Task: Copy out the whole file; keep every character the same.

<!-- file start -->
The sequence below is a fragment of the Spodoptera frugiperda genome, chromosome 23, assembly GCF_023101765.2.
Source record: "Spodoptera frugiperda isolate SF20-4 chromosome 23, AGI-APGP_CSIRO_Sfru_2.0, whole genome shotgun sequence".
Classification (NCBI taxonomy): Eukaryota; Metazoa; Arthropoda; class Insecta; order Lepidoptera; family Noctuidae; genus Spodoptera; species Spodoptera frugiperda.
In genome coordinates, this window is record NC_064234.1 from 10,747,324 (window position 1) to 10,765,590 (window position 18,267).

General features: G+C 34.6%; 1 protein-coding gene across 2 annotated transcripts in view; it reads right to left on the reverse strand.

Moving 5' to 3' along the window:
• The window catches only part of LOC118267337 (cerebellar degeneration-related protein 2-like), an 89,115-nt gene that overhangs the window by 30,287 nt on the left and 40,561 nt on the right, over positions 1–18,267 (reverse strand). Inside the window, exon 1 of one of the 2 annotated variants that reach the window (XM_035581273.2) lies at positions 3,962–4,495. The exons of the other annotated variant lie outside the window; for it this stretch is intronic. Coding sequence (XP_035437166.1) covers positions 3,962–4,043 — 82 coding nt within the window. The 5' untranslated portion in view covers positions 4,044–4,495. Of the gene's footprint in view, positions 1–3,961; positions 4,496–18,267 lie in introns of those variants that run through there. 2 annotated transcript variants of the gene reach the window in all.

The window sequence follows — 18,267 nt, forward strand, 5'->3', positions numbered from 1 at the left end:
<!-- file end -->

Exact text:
The sequence below is a fragment of the Spodoptera frugiperda genome, chromosome 23, assembly GCF_023101765.2.
Source record: "Spodoptera frugiperda isolate SF20-4 chromosome 23, AGI-APGP_CSIRO_Sfru_2.0, whole genome shotgun sequence".
Classification (NCBI taxonomy): Eukaryota; Metazoa; Arthropoda; class Insecta; order Lepidoptera; family Noctuidae; genus Spodoptera; species Spodoptera frugiperda.
In genome coordinates, this window is record NC_064234.1 from 10,747,324 (window position 1) to 10,765,590 (window position 18,267).

General features: G+C 34.6%; 1 protein-coding gene across 2 annotated transcripts in view; it reads right to left on the reverse strand.

Moving 5' to 3' along the window:
• The window catches only part of LOC118267337 (cerebellar degeneration-related protein 2-like), an 89,115-nt gene that overhangs the window by 30,287 nt on the left and 40,561 nt on the right, over positions 1–18,267 (reverse strand). Inside the window, exon 1 of one of the 2 annotated variants that reach the window (XM_035581273.2) lies at positions 3,962–4,495. The exons of the other annotated variant lie outside the window; for it this stretch is intronic. Coding sequence (XP_035437166.1) covers positions 3,962–4,043 — 82 coding nt within the window. The 5' untranslated portion in view covers positions 4,044–4,495. Of the gene's footprint in view, positions 1–3,961; positions 4,496–18,267 lie in introns of those variants that run through there. 2 annotated transcript variants of the gene reach the window in all.

The window sequence follows — 18,267 nt, forward strand, 5'->3', positions numbered from 1 at the left end: